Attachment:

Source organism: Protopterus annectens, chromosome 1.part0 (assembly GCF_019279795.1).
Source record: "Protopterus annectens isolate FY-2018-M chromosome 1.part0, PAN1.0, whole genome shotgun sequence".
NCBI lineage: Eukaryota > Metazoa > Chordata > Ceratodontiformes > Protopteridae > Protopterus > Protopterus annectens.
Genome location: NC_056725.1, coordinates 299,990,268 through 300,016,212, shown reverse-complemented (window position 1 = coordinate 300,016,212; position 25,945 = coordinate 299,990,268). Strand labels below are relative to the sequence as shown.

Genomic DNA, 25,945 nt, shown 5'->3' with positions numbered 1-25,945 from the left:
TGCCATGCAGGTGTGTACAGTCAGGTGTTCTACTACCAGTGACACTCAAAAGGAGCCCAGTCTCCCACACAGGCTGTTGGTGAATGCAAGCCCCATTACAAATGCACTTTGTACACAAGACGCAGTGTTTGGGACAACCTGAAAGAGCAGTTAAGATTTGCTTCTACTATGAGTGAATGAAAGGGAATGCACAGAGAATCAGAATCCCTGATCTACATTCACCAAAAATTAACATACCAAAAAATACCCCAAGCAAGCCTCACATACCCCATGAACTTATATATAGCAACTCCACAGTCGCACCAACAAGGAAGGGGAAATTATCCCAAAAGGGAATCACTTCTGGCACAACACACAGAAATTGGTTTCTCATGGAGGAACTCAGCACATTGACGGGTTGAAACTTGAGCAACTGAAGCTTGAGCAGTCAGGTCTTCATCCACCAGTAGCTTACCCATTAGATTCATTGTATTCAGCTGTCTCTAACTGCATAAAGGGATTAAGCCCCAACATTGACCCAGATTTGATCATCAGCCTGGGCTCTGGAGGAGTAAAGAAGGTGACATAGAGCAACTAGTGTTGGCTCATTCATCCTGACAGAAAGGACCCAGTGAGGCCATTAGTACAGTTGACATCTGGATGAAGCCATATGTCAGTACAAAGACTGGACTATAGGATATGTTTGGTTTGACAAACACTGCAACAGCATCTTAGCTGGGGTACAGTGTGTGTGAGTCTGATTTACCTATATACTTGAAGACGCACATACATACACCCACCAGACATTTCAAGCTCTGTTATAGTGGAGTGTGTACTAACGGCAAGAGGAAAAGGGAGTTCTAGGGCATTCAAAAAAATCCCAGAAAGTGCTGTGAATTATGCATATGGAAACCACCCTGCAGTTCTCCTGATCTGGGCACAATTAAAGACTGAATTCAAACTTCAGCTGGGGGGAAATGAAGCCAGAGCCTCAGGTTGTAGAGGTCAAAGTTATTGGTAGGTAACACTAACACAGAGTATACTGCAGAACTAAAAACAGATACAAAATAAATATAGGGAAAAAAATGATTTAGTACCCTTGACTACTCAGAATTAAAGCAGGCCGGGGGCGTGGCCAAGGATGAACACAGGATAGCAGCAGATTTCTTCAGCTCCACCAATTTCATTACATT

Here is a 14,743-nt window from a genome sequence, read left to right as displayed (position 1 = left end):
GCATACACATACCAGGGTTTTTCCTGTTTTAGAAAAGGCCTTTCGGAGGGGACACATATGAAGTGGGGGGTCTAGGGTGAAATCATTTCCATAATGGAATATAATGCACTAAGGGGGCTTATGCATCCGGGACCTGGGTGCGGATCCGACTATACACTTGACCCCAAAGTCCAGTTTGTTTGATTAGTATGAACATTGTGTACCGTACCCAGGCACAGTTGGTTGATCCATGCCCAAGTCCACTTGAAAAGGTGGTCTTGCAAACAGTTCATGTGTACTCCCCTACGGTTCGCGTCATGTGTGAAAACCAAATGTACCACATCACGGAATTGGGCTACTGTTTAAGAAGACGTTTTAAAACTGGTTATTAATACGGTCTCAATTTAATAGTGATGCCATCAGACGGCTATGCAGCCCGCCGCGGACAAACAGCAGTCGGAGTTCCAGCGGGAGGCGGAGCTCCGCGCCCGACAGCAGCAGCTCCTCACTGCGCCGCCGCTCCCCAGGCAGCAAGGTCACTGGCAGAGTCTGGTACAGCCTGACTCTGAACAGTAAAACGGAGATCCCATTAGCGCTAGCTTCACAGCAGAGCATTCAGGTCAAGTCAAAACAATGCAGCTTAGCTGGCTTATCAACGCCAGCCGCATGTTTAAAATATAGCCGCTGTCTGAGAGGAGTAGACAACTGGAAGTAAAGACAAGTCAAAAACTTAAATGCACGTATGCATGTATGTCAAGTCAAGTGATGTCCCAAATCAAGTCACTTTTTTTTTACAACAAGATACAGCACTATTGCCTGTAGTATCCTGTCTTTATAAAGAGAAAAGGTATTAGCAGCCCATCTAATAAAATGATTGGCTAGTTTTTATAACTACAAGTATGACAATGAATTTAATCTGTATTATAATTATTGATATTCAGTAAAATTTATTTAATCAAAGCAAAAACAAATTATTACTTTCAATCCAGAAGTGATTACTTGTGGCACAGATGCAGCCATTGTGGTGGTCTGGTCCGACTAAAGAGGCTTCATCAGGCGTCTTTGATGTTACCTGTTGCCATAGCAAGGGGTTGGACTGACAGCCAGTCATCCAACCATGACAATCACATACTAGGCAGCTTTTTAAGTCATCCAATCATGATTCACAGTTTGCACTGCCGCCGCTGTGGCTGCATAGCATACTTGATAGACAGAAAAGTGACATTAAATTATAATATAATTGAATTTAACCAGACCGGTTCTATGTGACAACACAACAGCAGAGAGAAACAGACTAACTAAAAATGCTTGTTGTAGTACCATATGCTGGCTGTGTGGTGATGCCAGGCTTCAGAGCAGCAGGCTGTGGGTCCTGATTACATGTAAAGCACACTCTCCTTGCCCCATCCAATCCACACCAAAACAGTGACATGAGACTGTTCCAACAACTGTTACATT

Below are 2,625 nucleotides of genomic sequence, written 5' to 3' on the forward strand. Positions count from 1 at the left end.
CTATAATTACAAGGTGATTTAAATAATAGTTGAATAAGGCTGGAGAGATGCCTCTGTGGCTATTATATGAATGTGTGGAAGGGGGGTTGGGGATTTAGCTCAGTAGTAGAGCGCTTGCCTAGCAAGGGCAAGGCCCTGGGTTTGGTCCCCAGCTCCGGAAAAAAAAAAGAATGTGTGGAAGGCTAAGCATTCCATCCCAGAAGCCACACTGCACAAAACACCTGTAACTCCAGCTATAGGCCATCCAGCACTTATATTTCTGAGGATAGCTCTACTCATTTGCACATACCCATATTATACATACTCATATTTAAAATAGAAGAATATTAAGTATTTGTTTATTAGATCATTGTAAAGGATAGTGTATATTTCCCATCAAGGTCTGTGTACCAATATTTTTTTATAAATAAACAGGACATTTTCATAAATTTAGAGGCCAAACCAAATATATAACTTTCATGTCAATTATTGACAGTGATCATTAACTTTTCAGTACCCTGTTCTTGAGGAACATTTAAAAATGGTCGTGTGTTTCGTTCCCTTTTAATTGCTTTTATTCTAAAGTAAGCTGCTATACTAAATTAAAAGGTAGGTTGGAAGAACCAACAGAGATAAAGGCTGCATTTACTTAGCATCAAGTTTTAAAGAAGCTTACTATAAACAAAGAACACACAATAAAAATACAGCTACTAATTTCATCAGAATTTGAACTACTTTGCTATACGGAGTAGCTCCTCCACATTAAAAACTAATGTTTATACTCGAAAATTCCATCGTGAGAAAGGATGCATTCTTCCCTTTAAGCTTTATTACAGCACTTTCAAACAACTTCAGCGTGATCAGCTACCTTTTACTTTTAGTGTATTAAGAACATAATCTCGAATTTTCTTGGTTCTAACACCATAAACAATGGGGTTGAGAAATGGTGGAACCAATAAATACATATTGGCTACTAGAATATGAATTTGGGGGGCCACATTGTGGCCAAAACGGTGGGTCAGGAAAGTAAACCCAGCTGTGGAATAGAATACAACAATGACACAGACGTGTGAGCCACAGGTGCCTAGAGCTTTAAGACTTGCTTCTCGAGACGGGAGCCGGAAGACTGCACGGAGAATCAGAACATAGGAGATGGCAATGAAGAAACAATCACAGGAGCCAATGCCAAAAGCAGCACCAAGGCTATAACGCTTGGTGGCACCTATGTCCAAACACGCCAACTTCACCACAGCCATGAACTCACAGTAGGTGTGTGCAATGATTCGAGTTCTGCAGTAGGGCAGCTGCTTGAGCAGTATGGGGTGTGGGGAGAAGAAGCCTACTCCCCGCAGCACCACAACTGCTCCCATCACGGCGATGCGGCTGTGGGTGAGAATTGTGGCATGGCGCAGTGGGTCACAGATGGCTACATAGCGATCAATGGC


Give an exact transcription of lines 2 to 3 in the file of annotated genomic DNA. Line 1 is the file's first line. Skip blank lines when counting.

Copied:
Source record: "Protopterus annectens isolate FY-2018-M chromosome 1.part0, PAN1.0, whole genome shotgun sequence".
NCBI lineage: Eukaryota > Metazoa > Chordata > Ceratodontiformes > Protopteridae > Protopterus > Protopterus annectens.